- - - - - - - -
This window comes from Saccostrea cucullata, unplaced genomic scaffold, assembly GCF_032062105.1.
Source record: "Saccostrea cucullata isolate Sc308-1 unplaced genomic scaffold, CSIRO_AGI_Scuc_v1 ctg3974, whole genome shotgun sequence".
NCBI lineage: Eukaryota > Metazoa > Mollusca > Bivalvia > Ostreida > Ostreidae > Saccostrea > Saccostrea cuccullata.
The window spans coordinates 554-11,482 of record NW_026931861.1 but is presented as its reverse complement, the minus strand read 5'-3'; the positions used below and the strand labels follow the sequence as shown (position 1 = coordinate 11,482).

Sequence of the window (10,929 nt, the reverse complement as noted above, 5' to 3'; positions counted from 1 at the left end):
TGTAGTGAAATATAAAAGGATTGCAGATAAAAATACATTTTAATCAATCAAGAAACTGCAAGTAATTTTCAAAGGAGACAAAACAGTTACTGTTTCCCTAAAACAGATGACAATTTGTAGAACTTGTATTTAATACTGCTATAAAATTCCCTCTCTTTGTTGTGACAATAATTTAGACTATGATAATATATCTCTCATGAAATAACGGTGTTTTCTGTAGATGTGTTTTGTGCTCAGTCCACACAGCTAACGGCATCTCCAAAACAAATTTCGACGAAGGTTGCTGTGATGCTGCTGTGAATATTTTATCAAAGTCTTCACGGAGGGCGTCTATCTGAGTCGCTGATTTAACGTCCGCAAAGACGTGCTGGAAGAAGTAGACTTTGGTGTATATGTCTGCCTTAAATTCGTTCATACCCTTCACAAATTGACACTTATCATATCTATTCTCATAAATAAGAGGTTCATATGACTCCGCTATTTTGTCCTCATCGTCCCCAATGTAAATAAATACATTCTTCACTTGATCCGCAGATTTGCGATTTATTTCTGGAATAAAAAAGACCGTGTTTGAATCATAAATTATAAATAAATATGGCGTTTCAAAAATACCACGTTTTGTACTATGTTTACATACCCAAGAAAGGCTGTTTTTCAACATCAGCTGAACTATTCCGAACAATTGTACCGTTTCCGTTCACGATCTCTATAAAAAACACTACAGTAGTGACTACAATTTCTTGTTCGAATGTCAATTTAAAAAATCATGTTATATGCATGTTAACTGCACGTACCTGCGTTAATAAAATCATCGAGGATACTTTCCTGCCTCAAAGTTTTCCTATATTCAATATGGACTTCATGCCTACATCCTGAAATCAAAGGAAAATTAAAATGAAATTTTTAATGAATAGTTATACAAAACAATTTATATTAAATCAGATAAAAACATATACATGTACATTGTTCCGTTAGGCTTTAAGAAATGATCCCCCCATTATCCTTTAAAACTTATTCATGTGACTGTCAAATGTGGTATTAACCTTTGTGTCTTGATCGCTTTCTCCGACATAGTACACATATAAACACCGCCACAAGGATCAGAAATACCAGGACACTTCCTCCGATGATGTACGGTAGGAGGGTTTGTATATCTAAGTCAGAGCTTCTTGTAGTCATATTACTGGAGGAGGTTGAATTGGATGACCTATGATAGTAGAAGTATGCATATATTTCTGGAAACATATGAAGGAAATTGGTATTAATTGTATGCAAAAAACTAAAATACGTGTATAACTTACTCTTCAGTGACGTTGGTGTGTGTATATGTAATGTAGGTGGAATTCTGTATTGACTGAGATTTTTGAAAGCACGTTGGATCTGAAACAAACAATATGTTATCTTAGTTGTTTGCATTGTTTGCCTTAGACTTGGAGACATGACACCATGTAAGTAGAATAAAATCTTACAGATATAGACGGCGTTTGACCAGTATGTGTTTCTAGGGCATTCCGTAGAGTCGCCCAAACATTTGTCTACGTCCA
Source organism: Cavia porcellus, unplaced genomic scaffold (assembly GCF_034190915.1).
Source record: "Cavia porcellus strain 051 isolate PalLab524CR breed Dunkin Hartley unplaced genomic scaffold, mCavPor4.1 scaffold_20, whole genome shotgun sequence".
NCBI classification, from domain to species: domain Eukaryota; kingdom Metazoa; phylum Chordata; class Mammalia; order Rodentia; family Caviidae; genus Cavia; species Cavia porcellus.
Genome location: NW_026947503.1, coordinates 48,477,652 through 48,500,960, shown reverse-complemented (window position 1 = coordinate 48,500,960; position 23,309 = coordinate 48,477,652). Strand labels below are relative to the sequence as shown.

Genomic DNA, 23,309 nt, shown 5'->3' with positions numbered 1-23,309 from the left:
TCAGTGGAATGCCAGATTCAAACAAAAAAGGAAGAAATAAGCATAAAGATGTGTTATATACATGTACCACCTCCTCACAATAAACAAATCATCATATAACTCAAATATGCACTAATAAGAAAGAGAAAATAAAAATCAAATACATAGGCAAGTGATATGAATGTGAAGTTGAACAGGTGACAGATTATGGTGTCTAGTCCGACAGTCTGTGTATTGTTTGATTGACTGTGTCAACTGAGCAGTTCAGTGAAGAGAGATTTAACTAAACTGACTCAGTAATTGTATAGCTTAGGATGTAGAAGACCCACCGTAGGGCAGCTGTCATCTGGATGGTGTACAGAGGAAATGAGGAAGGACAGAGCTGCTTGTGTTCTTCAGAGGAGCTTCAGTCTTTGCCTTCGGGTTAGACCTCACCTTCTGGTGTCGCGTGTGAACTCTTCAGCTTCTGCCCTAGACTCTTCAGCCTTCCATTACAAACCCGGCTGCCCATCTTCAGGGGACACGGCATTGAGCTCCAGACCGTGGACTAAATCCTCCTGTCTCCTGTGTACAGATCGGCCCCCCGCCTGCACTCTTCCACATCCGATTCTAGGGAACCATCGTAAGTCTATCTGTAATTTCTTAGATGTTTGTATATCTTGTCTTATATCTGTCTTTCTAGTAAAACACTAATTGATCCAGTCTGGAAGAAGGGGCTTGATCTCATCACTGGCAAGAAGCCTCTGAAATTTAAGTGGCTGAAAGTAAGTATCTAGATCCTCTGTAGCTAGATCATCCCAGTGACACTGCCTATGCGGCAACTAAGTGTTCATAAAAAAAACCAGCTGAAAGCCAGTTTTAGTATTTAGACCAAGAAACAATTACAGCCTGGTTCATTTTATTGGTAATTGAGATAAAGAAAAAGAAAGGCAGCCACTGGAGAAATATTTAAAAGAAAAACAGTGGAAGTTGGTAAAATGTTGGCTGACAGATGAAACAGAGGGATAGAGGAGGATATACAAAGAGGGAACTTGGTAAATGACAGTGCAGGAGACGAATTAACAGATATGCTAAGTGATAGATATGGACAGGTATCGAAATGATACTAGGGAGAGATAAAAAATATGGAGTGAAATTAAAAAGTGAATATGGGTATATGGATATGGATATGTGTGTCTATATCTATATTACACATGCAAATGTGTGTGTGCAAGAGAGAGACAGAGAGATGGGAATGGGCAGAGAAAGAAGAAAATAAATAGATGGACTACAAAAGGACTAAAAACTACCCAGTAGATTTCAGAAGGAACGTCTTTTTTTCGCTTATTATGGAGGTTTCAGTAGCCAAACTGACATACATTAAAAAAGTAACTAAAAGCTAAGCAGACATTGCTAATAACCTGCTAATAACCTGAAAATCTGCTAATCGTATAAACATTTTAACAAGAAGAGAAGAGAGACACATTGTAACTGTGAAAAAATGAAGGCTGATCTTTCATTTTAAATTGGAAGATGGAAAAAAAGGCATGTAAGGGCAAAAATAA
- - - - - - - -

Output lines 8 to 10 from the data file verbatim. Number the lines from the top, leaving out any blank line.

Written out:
Source record: "Cavia porcellus strain 051 isolate PalLab524CR breed Dunkin Hartley unplaced genomic scaffold, mCavPor4.1 scaffold_20, whole genome shotgun sequence".
NCBI classification, from domain to species: domain Eukaryota; kingdom Metazoa; phylum Chordata; class Mammalia; order Rodentia; family Caviidae; genus Cavia; species Cavia porcellus.
Genome location: NW_026947503.1, coordinates 48,477,652 through 48,500,960, shown reverse-complemented (window position 1 = coordinate 48,500,960; position 23,309 = coordinate 48,477,652). Strand labels below are relative to the sequence as shown.